One of ten, or ten of one?

Yesterday afternoon my son came into our house to show off a bow and arrow that he’d been making in the backyard. At the end of the day I realized I hadn’t taken a picture of his creation or the look of pride on his face. One of the things that first attracted me to photography was the promise of being able to record memories for my children. Some time in the future I can imagine showing my son pictures of his homemade bow and arrow.  I can imagine his delight at having his creations documented.

This missed opportunity made me ponder the question, “Would I rather have ten pictures of one memory or have one picture of ten different memories?” I think I’ve been so focused on photography sessions that I’ve gotten in the habit of taking ten (or twenty or a hundred) pictures of a single activity.  Here’s an example of what I mean, taken during about about thirty minutes of Lego time:

While I’m glad I have these pictures to document the thirty minutes my kids spent playing Legos, I wonder what other activities happened during the day that I missed?  Sometimes ten pictures of one activity is not what I want for my own family’s photographic record.  I hope to use pictures to record a variety of memories and document everyday life for my children in the future. Taking one picture of ten activities during the day requires that I shift from the “session” mentality.  It requires that I have my camera handy, that I be thinking about photography before I ever get the camera, and that I master the manual controls.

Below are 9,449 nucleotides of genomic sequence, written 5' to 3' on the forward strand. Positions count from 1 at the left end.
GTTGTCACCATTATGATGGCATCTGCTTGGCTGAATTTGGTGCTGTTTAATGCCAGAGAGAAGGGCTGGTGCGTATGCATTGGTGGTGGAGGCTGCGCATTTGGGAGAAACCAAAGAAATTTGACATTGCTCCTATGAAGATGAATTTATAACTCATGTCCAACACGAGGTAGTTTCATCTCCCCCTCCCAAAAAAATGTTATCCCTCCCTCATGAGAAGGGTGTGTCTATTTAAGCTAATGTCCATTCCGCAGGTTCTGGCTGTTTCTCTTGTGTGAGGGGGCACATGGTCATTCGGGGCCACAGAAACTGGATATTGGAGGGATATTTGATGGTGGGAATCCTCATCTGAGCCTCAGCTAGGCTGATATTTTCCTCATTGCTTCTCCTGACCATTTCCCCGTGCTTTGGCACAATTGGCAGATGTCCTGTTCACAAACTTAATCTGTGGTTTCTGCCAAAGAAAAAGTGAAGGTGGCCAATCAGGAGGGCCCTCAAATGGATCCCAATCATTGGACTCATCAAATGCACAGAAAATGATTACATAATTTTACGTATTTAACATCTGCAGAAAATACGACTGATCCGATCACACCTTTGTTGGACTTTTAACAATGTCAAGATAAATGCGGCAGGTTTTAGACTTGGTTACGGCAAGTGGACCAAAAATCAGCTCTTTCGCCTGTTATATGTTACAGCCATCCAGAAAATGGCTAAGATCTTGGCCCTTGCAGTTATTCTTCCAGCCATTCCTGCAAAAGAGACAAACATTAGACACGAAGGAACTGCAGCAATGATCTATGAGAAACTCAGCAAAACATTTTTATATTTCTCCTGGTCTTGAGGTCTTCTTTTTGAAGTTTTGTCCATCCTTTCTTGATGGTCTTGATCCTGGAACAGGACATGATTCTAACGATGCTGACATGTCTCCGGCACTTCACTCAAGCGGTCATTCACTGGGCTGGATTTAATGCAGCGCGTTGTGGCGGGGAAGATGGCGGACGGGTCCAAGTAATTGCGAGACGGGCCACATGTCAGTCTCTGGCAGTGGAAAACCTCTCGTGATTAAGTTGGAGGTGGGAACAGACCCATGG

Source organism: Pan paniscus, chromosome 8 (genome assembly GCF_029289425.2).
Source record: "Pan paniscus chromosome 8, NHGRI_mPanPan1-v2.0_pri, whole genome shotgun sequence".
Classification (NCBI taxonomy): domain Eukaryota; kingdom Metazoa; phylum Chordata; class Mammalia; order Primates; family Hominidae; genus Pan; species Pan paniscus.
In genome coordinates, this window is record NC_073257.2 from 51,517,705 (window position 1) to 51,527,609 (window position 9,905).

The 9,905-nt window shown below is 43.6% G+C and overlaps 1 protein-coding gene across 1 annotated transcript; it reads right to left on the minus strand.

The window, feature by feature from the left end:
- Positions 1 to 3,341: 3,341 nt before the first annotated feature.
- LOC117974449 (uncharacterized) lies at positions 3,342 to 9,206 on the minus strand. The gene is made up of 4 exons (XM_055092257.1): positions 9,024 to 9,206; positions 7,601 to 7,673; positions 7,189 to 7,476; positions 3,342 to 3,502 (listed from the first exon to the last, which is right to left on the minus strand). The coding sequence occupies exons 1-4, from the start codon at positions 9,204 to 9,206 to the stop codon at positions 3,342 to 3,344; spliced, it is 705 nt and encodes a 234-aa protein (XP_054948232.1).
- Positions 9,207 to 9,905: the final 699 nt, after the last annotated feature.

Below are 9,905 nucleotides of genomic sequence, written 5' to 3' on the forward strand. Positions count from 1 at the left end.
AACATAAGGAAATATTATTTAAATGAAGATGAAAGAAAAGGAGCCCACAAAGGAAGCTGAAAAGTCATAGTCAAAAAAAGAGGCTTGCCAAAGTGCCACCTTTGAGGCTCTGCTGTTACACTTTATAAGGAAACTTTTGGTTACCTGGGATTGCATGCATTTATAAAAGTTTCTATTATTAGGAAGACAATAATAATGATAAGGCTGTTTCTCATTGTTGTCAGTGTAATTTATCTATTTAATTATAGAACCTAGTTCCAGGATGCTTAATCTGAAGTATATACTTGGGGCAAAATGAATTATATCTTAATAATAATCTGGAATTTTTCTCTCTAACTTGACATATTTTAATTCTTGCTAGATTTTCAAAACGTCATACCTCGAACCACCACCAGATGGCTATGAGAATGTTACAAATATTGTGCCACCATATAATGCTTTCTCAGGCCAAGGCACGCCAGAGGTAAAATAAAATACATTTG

I recently read an interesting blog post on about using film photography to limit the number of pictures you take, thus making each picture more purposeful and intentional.  The blog post author, a mother, took just one roll of film on her family vacation with just ten exposures on it.  She used the roll to capture ten moments on the vacation, and was present with her kids for all the other moments instead of being on the other side the camera.

I haven’t used a film camera since I was in high school and I’ve never used a SLR in manual mode with film (instead of digital).  The mature photographers at Schenectady photographic society have indicated that shooting in film changes your photography for the better – it forces you to craft with picture without the instant feedback of the LCD screen.  It makes you more intentional with each picture, with each exposure on your roll of film, instead of shooting one hundred digital pictures to see if you got anything good.

I’m going to try it out. I’m going to aim for ten purposeful pictures throughout the day instead of ten (or one hundred) pictures of one thing. I’ll let you know how it goes.